Inside/Out

Inside/Out
Selected Poems
Preface by David Meltzer




Press Reviews

The Rumpus

"...though it is unclear from Buck's writing what place organized religion had for her after she left home, these pages contain prayers, answers, wise and generous gifts."

—Barbara Berman


The Brooklyn Rall

"With the grace of Lucille Clifton and the force of June Jordan, Buck establishes undeniable presence. Courageous and compelling — make room for some new 'survival code'."

—The Brooklyn Rail


Make/shift

"Another shimmery link on the chain of poetic resistance... [Buck's] poems are about light, being cut off from nature in prison..., loneliness, the refusal of desire, physical touch that isn't possible, and the joy and escape she is able to find in a place so khaki and drab."

—Jade Brooks


Women's Review of Books

"...There are some writers—Karen Blixen, Flannery O'Connor, Zora Neale Hurston—whose lives are so unusual that an appreciation of their work deepens with an acquaintance with the life. Buck's work can best be appreciated in terms of her commitment to anti-imperialist activism and her internment in federal prisons for nearly three decades. She somehow managed to find, in that harsh confinement so unfamiliar to most of us, meaning and friendship, and she imparted to the world through her work, moments of insight, consolation, and joy..."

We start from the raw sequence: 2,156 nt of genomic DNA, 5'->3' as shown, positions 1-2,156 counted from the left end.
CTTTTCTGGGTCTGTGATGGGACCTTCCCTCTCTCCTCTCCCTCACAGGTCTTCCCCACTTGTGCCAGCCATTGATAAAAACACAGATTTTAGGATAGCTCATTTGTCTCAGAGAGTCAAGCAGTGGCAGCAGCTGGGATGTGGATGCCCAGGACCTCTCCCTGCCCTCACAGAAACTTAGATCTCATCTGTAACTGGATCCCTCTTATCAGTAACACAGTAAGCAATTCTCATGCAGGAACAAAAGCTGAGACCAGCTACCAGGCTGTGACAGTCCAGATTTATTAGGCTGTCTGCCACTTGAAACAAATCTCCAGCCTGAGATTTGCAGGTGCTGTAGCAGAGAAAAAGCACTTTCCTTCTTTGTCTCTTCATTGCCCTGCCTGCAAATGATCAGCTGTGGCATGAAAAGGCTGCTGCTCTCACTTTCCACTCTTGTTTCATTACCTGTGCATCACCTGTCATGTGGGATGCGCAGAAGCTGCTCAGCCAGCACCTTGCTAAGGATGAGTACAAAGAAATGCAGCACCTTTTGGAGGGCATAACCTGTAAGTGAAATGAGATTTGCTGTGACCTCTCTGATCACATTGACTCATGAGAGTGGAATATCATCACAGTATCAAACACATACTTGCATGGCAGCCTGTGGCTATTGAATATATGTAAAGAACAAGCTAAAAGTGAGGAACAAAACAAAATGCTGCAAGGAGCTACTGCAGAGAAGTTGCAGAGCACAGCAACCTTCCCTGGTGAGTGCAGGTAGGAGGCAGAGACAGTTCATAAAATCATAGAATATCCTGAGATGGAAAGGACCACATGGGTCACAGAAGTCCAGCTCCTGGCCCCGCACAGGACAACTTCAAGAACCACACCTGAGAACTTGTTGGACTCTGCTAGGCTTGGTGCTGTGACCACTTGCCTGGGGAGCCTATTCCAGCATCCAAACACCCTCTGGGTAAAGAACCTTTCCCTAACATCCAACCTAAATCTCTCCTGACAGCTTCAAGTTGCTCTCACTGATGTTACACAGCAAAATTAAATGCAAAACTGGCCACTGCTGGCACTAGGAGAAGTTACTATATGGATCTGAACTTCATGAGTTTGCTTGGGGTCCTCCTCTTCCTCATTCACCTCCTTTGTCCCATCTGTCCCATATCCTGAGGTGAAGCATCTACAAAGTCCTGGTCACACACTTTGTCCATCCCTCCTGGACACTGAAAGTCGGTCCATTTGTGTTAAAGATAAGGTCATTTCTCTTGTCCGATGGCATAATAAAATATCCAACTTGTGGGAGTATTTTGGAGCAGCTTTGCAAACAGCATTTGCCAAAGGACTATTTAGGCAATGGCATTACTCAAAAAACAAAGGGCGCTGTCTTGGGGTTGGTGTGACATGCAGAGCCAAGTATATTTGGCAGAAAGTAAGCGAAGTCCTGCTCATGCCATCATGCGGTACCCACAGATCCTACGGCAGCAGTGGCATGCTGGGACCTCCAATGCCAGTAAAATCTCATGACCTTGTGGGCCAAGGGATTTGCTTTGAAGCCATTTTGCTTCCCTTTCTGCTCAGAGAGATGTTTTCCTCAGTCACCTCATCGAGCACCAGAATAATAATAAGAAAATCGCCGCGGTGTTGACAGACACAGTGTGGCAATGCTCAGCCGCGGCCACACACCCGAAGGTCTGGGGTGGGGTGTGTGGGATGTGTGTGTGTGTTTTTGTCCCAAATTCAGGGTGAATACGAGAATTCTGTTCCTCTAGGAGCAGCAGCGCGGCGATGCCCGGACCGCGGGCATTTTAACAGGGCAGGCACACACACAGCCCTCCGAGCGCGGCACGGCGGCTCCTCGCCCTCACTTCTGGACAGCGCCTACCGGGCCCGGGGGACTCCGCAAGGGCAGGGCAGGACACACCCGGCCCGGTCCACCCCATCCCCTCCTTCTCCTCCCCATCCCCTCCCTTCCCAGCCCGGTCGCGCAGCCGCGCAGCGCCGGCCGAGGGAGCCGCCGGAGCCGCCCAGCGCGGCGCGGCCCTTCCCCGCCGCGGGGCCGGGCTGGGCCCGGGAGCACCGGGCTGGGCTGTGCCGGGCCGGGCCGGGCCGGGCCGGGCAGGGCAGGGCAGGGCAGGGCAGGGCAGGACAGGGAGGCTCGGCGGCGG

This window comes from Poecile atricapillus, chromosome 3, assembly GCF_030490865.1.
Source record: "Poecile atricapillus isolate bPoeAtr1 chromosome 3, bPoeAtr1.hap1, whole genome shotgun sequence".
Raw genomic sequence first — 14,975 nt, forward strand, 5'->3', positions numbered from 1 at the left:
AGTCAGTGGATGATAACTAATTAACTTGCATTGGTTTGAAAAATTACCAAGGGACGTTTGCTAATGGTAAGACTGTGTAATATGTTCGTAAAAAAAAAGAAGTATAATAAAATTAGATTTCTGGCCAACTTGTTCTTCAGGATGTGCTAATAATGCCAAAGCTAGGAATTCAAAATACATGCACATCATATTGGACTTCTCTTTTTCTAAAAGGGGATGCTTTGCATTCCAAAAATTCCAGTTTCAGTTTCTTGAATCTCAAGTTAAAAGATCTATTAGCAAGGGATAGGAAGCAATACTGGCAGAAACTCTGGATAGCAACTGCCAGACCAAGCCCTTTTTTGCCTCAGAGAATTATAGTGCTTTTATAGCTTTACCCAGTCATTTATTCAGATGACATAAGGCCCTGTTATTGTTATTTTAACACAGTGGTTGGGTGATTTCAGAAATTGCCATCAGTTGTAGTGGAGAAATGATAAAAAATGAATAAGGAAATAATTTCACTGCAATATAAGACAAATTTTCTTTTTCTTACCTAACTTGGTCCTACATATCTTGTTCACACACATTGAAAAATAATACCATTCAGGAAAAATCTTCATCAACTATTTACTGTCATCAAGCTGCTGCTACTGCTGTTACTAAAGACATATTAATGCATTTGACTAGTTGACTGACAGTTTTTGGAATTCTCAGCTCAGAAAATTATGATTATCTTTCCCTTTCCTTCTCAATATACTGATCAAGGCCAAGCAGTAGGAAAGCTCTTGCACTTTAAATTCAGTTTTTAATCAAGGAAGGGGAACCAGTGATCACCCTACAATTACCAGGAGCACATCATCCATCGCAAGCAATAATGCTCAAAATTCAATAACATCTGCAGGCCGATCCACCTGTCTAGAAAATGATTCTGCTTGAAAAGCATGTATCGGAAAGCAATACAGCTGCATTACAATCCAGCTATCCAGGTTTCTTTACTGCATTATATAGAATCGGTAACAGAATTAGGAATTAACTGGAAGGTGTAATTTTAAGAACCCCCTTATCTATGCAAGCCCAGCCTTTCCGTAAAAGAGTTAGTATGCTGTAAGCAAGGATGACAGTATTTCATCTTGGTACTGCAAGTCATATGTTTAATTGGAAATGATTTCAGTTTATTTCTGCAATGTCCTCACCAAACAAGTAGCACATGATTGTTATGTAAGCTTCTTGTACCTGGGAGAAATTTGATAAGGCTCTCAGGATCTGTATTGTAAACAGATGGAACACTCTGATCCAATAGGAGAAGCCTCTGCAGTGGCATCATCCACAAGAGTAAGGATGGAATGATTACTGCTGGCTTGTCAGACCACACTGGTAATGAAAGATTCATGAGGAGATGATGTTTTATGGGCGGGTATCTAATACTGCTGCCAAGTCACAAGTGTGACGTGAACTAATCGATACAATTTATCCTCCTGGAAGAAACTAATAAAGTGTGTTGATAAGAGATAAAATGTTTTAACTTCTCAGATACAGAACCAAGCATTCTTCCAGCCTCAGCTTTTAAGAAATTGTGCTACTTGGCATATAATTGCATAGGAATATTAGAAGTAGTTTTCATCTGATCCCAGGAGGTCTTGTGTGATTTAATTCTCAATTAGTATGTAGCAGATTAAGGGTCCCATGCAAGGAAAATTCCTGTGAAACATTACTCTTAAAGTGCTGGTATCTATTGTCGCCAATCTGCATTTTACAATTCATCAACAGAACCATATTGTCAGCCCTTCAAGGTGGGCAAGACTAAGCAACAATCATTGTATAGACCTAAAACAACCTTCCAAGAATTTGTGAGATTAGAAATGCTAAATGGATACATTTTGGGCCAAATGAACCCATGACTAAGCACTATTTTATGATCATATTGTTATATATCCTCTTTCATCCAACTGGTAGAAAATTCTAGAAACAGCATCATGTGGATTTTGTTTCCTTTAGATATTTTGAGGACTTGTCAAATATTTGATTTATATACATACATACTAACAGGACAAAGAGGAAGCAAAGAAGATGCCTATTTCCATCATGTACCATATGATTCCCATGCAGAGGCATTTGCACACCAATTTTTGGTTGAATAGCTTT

—Martha Gies, Women's Review of Books


The Rag Blog

"There are no apologies here, no appeals for special consideration. As she rejected white-skin privilege in life, binding herself to oppressed people in words and deeds, Marilyn Buck sought no deathbed, deus ex machina salvation from prison, cancer, or the condemnation of the self-righteous... Inside/Out is a special gift, long dreamed-of."

—Mariann G. Wizard


Ms. Magazine

"This is an important book on so many levels. First, of course, because it contains a number of excellent poems, more than most poetry collections published today. Second, because it models a degree of resistance most of us are never called upon to develop. And third, because it reminds us of the many, many lives limited or cut short by a pompous, uncaring system that is more interested in bullying than redemption."